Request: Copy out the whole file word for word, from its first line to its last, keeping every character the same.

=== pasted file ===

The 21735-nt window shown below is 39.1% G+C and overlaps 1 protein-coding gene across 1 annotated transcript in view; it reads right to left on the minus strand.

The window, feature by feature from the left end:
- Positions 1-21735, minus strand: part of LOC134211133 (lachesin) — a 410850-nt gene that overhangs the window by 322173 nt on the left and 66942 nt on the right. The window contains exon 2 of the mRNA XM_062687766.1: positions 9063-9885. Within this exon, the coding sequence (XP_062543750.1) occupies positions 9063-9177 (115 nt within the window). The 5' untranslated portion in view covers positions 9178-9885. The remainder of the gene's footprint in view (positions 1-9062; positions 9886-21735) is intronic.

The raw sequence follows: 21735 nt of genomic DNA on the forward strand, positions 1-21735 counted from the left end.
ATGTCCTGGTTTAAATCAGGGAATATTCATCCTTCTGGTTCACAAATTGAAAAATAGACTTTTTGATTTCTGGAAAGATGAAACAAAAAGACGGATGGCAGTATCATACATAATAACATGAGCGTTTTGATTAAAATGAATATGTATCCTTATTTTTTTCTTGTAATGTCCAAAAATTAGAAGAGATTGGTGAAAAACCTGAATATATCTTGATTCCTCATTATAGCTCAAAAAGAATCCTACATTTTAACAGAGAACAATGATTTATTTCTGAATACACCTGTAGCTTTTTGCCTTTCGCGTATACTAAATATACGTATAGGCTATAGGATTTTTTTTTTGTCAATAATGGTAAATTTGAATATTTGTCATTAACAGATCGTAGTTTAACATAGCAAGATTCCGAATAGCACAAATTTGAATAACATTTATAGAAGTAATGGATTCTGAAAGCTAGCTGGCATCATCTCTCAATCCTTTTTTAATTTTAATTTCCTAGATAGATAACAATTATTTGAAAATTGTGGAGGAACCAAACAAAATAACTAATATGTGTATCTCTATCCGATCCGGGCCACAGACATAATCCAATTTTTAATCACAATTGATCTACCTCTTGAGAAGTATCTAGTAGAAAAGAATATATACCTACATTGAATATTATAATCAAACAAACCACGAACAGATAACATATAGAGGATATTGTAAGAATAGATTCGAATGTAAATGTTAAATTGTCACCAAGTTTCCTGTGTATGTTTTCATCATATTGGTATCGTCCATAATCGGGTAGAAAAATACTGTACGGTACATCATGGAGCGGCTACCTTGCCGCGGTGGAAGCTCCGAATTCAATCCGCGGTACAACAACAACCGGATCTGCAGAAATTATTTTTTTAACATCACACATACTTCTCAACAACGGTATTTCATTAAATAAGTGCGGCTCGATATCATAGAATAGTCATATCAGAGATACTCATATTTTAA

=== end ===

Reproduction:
The 21735-nt window shown below is 39.1% G+C and overlaps 1 protein-coding gene across 1 annotated transcript in view; it reads right to left on the minus strand.

The window, feature by feature from the left end:
- Positions 1-21735, minus strand: part of LOC134211133 (lachesin) — a 410850-nt gene that overhangs the window by 322173 nt on the left and 66942 nt on the right. The window contains exon 2 of the mRNA XM_062687766.1: positions 9063-9885. Within this exon, the coding sequence (XP_062543750.1) occupies positions 9063-9177 (115 nt within the window). The 5' untranslated portion in view covers positions 9178-9885. The remainder of the gene's footprint in view (positions 1-9062; positions 9886-21735) is intronic.

The raw sequence follows: 21735 nt of genomic DNA on the forward strand, positions 1-21735 counted from the left end.
ATGTCCTGGTTTAAATCAGGGAATATTCATCCTTCTGGTTCACAAATTGAAAAATAGACTTTTTGATTTCTGGAAAGATGAAACAAAAAGACGGATGGCAGTATCATACATAATAACATGAGCGTTTTGATTAAAATGAATATGTATCCTTATTTTTTTCTTGTAATGTCCAAAAATTAGAAGAGATTGGTGAAAAACCTGAATATATCTTGATTCCTCATTATAGCTCAAAAAGAATCCTACATTTTAACAGAGAACAATGATTTATTTCTGAATACACCTGTAGCTTTTTGCCTTTCGCGTATACTAAATATACGTATAGGCTATAGGATTTTTTTTTTGTCAATAATGGTAAATTTGAATATTTGTCATTAACAGATCGTAGTTTAACATAGCAAGATTCCGAATAGCACAAATTTGAATAACATTTATAGAAGTAATGGATTCTGAAAGCTAGCTGGCATCATCTCTCAATCCTTTTTTAATTTTAATTTCCTAGATAGATAACAATTATTTGAAAATTGTGGAGGAACCAAACAAAATAACTAATATGTGTATCTCTATCCGATCCGGGCCACAGACATAATCCAATTTTTAATCACAATTGATCTACCTCTTGAGAAGTATCTAGTAGAAAAGAATATATACCTACATTGAATATTATAATCAAACAAACCACGAACAGATAACATATAGAGGATATTGTAAGAATAGATTCGAATGTAAATGTTAAATTGTCACCAAGTTTCCTGTGTATGTTTTCATCATATTGGTATCGTCCATAATCGGGTAGAAAAATACTGTACGGTACATCATGGAGCGGCTACCTTGCCGCGGTGGAAGCTCCGAATTCAATCCGCGGTACAACAACAACCGGATCTGCAGAAATTATTTTTTTAACATCACACATACTTCTCAACAACGGTATTTCATTAAATAAGTGCGGCTCGATATCATAGAATAGTCATATCAGAGATACTCATATTTTAA